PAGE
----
In order to pass the course, you need to do a project. A project proposal, a project presentation, and final project report need to be delivered. Grades will be based on the report and presentation. Normally, projects should be done in groups of two.
Project proposalA project proposal needs to be submitted by deadline. The proposal should include
- The goal of the project
- Relevance to language-based security
- Overview of the planned work
- Schedule (intermediate goals and time to reach them). Note that your time frame for project work is from project proposal approval to the project deadline: work on the project should be started in parallel to work on the labs.
- Target grade: 3, 4, or 5 for Chalmers and G or VG for GU. If the target grade is 4, 5, or VG, you need to clearly motivate why such a project would deserve it. To get a higher grade, the project must involve a practical experimental part. Note that a top grade is not possible when failing to play the opponent role during the project presentations.
- If for some serious reason you are unable make it to one of the presentation slots (see the schedule for the slots), please indicate it.
Project ideasThe intention is that projects are open-ended. Below are some alternatives for inspirations, but don't feel constrained by these suggestions.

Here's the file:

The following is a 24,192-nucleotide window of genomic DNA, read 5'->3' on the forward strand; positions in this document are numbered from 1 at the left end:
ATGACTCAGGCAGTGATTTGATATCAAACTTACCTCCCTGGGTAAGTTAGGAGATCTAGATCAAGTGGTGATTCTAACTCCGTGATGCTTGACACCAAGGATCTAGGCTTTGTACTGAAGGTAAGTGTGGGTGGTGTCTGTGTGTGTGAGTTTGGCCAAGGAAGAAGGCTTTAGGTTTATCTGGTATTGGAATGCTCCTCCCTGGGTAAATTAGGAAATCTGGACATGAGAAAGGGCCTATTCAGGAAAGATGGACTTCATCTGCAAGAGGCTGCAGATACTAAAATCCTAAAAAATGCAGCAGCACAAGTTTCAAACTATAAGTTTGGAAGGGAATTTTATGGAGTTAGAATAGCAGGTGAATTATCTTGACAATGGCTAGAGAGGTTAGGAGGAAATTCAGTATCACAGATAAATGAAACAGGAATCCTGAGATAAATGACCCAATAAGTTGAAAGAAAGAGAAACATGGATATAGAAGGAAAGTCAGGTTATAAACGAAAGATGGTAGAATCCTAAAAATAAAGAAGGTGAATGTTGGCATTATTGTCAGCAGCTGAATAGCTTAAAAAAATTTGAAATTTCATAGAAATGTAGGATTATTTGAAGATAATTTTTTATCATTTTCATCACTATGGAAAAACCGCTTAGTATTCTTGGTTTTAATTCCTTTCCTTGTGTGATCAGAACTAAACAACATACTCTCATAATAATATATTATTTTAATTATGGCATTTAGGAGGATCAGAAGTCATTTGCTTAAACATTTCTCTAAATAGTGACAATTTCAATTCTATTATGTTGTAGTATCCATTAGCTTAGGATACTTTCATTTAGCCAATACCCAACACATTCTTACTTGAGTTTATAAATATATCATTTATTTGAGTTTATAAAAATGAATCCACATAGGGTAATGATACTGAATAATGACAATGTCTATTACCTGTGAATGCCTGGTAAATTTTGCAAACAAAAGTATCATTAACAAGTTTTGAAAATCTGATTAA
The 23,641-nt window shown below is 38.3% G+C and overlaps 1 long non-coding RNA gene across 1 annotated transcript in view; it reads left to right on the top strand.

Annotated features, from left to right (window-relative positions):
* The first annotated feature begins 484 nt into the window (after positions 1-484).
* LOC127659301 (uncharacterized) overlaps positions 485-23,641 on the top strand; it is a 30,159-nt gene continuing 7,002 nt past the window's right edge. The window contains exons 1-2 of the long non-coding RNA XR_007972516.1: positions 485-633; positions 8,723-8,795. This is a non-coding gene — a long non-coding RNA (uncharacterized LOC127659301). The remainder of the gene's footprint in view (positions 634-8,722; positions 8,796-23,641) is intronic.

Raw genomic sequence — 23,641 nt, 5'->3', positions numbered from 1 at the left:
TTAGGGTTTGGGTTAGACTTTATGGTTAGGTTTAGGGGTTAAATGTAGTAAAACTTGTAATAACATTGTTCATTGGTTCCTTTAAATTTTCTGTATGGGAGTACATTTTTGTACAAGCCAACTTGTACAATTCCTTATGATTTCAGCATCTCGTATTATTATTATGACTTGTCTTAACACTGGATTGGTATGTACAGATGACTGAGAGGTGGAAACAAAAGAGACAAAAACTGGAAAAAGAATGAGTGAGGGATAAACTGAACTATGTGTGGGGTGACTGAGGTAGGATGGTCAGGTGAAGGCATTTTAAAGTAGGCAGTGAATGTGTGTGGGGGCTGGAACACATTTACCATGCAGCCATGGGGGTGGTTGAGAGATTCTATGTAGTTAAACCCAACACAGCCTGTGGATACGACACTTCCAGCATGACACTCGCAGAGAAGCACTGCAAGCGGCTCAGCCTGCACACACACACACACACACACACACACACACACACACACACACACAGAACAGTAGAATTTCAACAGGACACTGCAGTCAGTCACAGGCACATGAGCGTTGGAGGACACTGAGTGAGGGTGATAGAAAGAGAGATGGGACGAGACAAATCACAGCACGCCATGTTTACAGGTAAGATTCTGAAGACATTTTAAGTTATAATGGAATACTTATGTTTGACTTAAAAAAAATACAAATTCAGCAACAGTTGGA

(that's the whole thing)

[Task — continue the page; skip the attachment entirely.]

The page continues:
- Empirical study on web security in WebViews
- Download Android apps and analyse their WebViews with respect to web security. Answer for example questions like: How are WebViews embedded, which content is served and from where? Which kind of web attacks are possible and what is done to protect against them (usage of HTTPS, CSP header,...)?
- Tools for race detection
- Experiment with tools for race detection in threaded programs. For example, Java Race Detector and Healer appears to be an interesting candidate. Discuss the types of races caught and not caught by the tool, compare the different tools on false positives and negatives, and experiment with the tools on benchmarks implementing different application scenarios.
- Language-based security for mobile computing
- This may be an investigation of secrecy protection, integrity guarantees or obfuscation techniques used in mobile phones. You might want to focus on concrete topics as Android app security or location privacy in mobile apps.
- Web language security
- Constructing secure mashups
- Identify interesting scenarios and implement the scenarios with the emphasis on mashup security. Based on the experiments, discuss programming patterns and discuss possibilities and limitations for building secure mashups.
- Implement secure multi-execution in your favorite language
- Secure multi-execution enforces secure information flow by initiating multiple runs, one for each security level, and carefully controlling communication among the different runs. Implement the idea for your favorite language.
- Case study in a security-typed language like Jif, Paragon, or Fabric
- This may involve implementing a security critical system, and investigating security guarantees in the style of this case study. Comparing the different languages/tools would be also interesting.
- Security protocols